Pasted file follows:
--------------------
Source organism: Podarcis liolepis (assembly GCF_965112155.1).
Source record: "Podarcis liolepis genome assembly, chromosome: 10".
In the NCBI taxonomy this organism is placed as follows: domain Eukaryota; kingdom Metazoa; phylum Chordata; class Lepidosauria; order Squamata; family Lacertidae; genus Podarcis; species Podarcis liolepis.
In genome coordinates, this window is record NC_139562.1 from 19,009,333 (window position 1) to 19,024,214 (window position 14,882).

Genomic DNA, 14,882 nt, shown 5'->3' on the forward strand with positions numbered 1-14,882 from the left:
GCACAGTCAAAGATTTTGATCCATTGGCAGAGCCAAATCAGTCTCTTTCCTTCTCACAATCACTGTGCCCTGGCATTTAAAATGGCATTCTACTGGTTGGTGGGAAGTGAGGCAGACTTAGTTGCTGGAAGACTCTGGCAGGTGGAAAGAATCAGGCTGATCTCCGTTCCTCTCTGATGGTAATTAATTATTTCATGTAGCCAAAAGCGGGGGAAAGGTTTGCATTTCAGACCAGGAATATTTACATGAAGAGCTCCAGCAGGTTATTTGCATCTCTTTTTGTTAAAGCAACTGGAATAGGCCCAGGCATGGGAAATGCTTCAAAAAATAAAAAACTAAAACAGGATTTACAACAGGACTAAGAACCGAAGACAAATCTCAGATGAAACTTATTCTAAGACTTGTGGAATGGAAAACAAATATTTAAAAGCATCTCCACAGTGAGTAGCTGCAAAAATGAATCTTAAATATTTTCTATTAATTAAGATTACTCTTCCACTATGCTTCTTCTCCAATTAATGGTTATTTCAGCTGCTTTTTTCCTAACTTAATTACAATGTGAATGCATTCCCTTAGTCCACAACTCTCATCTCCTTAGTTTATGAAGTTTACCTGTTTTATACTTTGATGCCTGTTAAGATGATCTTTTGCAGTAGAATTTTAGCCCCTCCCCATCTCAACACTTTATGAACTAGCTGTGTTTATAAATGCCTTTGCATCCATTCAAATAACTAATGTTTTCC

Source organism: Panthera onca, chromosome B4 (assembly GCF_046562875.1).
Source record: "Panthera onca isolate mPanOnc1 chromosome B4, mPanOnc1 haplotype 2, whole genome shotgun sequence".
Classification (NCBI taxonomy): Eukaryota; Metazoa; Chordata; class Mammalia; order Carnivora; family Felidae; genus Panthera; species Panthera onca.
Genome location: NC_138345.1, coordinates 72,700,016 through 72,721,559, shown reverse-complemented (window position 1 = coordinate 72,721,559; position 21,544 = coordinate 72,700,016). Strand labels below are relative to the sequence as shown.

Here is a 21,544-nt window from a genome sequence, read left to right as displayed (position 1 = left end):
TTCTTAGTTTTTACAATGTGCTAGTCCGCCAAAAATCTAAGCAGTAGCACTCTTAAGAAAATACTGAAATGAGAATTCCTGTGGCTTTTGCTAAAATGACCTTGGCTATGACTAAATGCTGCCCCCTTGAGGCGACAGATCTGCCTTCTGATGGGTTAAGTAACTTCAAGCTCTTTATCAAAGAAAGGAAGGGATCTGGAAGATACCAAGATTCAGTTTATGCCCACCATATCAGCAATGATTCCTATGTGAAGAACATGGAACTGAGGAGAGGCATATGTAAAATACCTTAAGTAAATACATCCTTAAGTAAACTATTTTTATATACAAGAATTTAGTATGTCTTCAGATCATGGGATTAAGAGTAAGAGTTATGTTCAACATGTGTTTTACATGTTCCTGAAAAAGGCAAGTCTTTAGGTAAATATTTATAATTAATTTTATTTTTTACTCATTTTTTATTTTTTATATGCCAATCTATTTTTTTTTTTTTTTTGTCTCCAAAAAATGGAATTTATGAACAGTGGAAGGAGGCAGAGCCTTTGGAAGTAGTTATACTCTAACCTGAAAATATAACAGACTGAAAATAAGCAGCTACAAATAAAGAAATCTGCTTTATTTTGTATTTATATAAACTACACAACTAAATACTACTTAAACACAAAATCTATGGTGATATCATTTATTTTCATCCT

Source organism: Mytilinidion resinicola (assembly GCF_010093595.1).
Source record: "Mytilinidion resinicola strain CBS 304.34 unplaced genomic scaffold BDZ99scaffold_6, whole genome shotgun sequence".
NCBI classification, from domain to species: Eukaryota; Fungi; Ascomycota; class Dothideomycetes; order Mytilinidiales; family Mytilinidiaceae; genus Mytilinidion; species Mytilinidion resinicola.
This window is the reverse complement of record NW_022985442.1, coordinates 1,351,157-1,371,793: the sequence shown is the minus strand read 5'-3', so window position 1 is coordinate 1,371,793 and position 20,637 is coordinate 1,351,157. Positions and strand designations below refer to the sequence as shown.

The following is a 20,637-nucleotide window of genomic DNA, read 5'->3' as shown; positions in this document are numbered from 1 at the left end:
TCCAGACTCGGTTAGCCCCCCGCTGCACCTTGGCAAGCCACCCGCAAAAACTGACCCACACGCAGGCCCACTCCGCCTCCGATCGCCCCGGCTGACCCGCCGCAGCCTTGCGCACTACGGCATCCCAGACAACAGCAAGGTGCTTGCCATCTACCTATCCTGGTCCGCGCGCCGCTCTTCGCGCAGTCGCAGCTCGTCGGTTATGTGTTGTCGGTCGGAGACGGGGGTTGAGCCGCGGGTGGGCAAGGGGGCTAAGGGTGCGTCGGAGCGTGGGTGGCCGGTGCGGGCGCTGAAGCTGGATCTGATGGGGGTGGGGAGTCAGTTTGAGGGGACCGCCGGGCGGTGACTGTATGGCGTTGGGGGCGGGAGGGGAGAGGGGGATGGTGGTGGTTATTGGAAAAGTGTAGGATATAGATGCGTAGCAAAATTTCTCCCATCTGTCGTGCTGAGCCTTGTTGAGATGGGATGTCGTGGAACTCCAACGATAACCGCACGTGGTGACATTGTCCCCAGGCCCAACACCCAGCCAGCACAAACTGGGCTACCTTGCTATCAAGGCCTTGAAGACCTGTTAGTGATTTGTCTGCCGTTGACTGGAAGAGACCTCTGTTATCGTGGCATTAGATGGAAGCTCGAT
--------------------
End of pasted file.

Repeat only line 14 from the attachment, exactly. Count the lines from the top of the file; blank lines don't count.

Source record: "Mytilinidion resinicola strain CBS 304.34 unplaced genomic scaffold BDZ99scaffold_6, whole genome shotgun sequence".